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Measuring pinion height


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Constructed a simple tool for measuring pinion height (attached) 🙂

...Consists of 8 mm (very straight and uniform thickness) rod from scrapped printer + 3D printed piece to hold things in place + standard digital caliber. Good thing is that it measures the distance from the bottom of the bearing cup  ...Because as someone discovered before me the mating face between gearbox main housing and clutch housing is actually not (always at least) centered to the CW axis. Procedure:

 

1) Reset caliber on rod diameter.

2) Mount it in the holder resting on rod.

3) Push caliber pin to pinion top face and do reading.... And of course to get real pinion height you need add radius of the bearings (40.00 mm).

 

Until now it produces fairly comparable individual results. - But will 'paint' and check pattern in the end too !

 

BTW: Went with US sourced reversed CWP (...without going into the endurance discussion there has been about that). So far things look good and I'm pleased. - Although reversed CWP is probably not that necessary on almost stock 907 engine (..and not doing 7.000 rpm clutch dropping at every traffic light.  

 

 

image.jpeg

PinionHeight2.jpg

PinionHeight3.jpg

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That's a neat idea that the plastic part is not material to the measurement.   Also, when I checked my inexpensive digital vernier using gauge blocks, it was surprisingly accurate.

It makes me laugh that pinion depth is measured to 0.01mm - but my detailed measurement of a set of cases suggested they are not machined to an accuracy of 0.01!   

 

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11 minutes ago, 910Esprit said:

That's a neat idea that the plastic part is not material to the measurement.   Also, when I checked my inexpensive digital vernier using gauge blocks, it was surprisingly accurate.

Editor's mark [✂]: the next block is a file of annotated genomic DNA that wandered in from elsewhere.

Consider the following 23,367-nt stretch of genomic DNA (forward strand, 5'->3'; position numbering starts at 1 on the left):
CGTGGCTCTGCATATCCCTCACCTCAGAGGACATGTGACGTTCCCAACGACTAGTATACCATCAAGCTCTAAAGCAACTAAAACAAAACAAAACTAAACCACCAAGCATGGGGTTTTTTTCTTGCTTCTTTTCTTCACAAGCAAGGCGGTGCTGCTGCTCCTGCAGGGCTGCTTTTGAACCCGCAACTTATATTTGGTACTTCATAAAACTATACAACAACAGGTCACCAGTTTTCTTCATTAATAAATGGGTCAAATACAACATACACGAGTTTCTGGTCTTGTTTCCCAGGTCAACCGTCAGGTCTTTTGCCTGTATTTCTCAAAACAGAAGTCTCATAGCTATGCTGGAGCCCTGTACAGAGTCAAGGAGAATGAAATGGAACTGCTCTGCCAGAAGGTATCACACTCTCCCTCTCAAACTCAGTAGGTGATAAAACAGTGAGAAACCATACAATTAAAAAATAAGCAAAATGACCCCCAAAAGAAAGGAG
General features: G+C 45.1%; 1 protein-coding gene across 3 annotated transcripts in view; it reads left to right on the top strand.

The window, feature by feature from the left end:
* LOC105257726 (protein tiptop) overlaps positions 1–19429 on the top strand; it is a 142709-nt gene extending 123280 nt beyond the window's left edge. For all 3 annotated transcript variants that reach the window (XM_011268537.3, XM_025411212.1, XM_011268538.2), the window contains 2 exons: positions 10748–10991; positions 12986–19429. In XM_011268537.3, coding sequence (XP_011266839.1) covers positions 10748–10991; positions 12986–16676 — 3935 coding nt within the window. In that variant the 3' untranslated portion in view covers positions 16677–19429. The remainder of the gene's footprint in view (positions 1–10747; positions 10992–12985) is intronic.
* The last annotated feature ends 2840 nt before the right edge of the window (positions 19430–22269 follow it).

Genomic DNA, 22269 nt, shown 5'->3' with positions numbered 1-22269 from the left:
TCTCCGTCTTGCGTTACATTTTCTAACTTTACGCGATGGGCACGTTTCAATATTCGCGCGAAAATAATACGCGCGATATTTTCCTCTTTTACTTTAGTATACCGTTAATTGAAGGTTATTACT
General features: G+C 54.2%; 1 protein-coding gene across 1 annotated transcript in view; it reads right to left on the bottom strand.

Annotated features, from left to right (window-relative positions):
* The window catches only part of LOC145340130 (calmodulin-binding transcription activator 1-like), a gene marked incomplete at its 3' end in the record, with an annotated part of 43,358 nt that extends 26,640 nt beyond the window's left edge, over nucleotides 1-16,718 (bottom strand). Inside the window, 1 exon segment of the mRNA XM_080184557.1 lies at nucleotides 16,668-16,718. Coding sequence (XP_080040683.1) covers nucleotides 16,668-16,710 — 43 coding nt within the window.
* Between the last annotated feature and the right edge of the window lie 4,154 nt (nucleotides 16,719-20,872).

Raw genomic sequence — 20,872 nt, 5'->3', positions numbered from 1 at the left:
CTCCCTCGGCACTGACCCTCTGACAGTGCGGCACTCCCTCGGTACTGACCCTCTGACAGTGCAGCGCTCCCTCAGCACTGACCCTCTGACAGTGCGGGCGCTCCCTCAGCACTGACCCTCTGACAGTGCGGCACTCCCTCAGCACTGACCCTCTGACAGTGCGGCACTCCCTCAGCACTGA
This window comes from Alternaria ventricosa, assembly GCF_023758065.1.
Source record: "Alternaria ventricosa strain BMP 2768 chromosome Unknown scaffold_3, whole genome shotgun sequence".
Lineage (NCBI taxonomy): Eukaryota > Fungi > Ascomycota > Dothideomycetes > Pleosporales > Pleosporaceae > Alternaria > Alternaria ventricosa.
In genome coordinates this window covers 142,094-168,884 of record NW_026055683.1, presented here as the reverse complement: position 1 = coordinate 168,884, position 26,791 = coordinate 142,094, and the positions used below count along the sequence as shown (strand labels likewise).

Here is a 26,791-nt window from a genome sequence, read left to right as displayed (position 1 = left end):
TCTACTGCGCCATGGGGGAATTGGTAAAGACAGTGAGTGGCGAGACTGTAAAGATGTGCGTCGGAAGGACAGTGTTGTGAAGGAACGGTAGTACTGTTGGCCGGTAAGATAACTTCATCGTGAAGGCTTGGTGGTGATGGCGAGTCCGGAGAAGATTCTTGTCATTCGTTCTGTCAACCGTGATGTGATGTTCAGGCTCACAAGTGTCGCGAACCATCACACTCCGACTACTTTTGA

It makes me laugh that pinion depth is measured to 0.01mm - but my detailed measurement of a set of cases suggested they are not machined to an accuracy of 0.01!   

 

 

...That's corrrect. You'll see far more variance than 0.01 mm when spining the pinion or measuring on either sides.

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  • 4 weeks later...
On 28/03/2023 at 11:01, tkathulevej said:

Constructed a simple tool for measuring pinion height (attached) 🙂

...Consists of 8 mm (very straight and uniform thickness) rod from scrapped printer + 3D printed piece to hold things in place + standard digital caliber. Good thing is that it measures the distance from the bottom of the bearing cup  ...Because as someone discovered before me the mating face between gearbox main housing and clutch housing is actually not (always at least) centered to the CW axis. Procedure:

 

1) Reset caliber on rod diameter.

2) Mount it in the holder resting on rod.

3) Push caliber pin to pinion top face and do reading.... And of course to get real pinion height you need add radius of the bearings (40.00 mm).

 

Until now it produces fairly comparable individual results. - But will 'paint' and check pattern in the end too !